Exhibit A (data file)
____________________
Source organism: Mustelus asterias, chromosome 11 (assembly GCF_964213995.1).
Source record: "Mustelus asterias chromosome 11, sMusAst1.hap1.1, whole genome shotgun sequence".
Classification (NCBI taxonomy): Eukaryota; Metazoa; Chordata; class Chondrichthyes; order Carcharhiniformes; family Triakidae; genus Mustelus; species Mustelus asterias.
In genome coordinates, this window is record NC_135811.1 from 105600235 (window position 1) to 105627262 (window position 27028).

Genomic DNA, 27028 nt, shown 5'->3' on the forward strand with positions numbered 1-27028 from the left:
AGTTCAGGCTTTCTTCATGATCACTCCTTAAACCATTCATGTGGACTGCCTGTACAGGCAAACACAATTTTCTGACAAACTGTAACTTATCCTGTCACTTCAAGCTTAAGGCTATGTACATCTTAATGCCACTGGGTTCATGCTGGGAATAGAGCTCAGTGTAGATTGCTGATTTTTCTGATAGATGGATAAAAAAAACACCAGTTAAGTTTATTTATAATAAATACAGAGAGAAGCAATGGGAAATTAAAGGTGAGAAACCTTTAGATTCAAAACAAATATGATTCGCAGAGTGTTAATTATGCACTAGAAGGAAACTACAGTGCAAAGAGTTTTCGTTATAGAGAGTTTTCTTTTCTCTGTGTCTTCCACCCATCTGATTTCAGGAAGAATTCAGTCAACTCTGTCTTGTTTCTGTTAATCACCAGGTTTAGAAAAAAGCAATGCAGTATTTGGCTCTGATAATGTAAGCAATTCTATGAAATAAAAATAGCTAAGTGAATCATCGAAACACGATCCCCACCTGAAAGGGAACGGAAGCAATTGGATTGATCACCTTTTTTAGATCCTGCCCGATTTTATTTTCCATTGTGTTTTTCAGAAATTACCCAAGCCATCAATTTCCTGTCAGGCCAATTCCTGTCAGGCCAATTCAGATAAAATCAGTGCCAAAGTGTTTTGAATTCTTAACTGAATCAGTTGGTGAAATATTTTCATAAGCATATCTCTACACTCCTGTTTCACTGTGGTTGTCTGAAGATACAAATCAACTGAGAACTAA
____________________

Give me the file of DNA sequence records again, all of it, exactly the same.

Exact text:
Source organism: Mustelus asterias, chromosome 11 (assembly GCF_964213995.1).
Source record: "Mustelus asterias chromosome 11, sMusAst1.hap1.1, whole genome shotgun sequence".
Classification (NCBI taxonomy): Eukaryota; Metazoa; Chordata; class Chondrichthyes; order Carcharhiniformes; family Triakidae; genus Mustelus; species Mustelus asterias.
In genome coordinates, this window is record NC_135811.1 from 105600235 (window position 1) to 105627262 (window position 27028).

Genomic DNA, 27028 nt, shown 5'->3' on the forward strand with positions numbered 1-27028 from the left:
AGTTCAGGCTTTCTTCATGATCACTCCTTAAACCATTCATGTGGACTGCCTGTACAGGCAAACACAATTTTCTGACAAACTGTAACTTATCCTGTCACTTCAAGCTTAAGGCTATGTACATCTTAATGCCACTGGGTTCATGCTGGGAATAGAGCTCAGTGTAGATTGCTGATTTTTCTGATAGATGGATAAAAAAAACACCAGTTAAGTTTATTTATAATAAATACAGAGAGAAGCAATGGGAAATTAAAGGTGAGAAACCTTTAGATTCAAAACAAATATGATTCGCAGAGTGTTAATTATGCACTAGAAGGAAACTACAGTGCAAAGAGTTTTCGTTATAGAGAGTTTTCTTTTCTCTGTGTCTTCCACCCATCTGATTTCAGGAAGAATTCAGTCAACTCTGTCTTGTTTCTGTTAATCACCAGGTTTAGAAAAAAGCAATGCAGTATTTGGCTCTGATAATGTAAGCAATTCTATGAAATAAAAATAGCTAAGTGAATCATCGAAACACGATCCCCACCTGAAAGGGAACGGAAGCAATTGGATTGATCACCTTTTTTAGATCCTGCCCGATTTTATTTTCCATTGTGTTTTTCAGAAATTACCCAAGCCATCAATTTCCTGTCAGGCCAATTCCTGTCAGGCCAATTCAGATAAAATCAGTGCCAAAGTGTTTTGAATTCTTAACTGAATCAGTTGGTGAAATATTTTCATAAGCATATCTCTACACTCCTGTTTCACTGTGGTTGTCTGAAGATACAAATCAACTGAGAACTAA